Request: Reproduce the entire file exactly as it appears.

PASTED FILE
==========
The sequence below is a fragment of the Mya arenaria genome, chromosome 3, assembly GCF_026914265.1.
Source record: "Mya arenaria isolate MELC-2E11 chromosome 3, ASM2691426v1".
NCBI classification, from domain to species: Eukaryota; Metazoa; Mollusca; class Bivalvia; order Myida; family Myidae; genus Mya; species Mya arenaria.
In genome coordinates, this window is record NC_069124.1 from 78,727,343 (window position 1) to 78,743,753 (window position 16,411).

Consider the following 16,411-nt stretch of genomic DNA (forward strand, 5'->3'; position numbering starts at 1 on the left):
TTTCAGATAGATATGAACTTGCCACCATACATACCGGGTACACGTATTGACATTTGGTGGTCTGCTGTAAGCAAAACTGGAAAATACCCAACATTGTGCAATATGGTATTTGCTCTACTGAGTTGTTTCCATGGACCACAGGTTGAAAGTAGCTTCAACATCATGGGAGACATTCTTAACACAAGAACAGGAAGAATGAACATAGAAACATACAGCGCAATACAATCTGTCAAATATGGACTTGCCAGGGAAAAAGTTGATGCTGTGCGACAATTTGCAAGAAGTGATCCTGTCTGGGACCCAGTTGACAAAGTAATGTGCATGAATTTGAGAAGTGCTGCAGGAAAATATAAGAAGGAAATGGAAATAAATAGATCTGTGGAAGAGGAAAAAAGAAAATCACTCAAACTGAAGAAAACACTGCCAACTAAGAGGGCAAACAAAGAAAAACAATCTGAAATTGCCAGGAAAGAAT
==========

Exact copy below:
The sequence below is a fragment of the Mya arenaria genome, chromosome 3, assembly GCF_026914265.1.
Source record: "Mya arenaria isolate MELC-2E11 chromosome 3, ASM2691426v1".
NCBI classification, from domain to species: Eukaryota; Metazoa; Mollusca; class Bivalvia; order Myida; family Myidae; genus Mya; species Mya arenaria.
In genome coordinates, this window is record NC_069124.1 from 78,727,343 (window position 1) to 78,743,753 (window position 16,411).

Consider the following 16,411-nt stretch of genomic DNA (forward strand, 5'->3'; position numbering starts at 1 on the left):
TTTCAGATAGATATGAACTTGCCACCATACATACCGGGTACACGTATTGACATTTGGTGGTCTGCTGTAAGCAAAACTGGAAAATACCCAACATTGTGCAATATGGTATTTGCTCTACTGAGTTGTTTCCATGGACCACAGGTTGAAAGTAGCTTCAACATCATGGGAGACATTCTTAACACAAGAACAGGAAGAATGAACATAGAAACATACAGCGCAATACAATCTGTCAAATATGGACTTGCCAGGGAAAAAGTTGATGCTGTGCGACAATTTGCAAGAAGTGATCCTGTCTGGGACCCAGTTGACAAAGTAATGTGCATGAATTTGAGAAGTGCTGCAGGAAAATATAAGAAGGAAATGGAAATAAATAGATCTGTGGAAGAGGAAAAAAGAAAATCACTCAAACTGAAGAAAACACTGCCAACTAAGAGGGCAAACAAAGAAAAACAATCTGAAATTGCCAGGAAAGAAT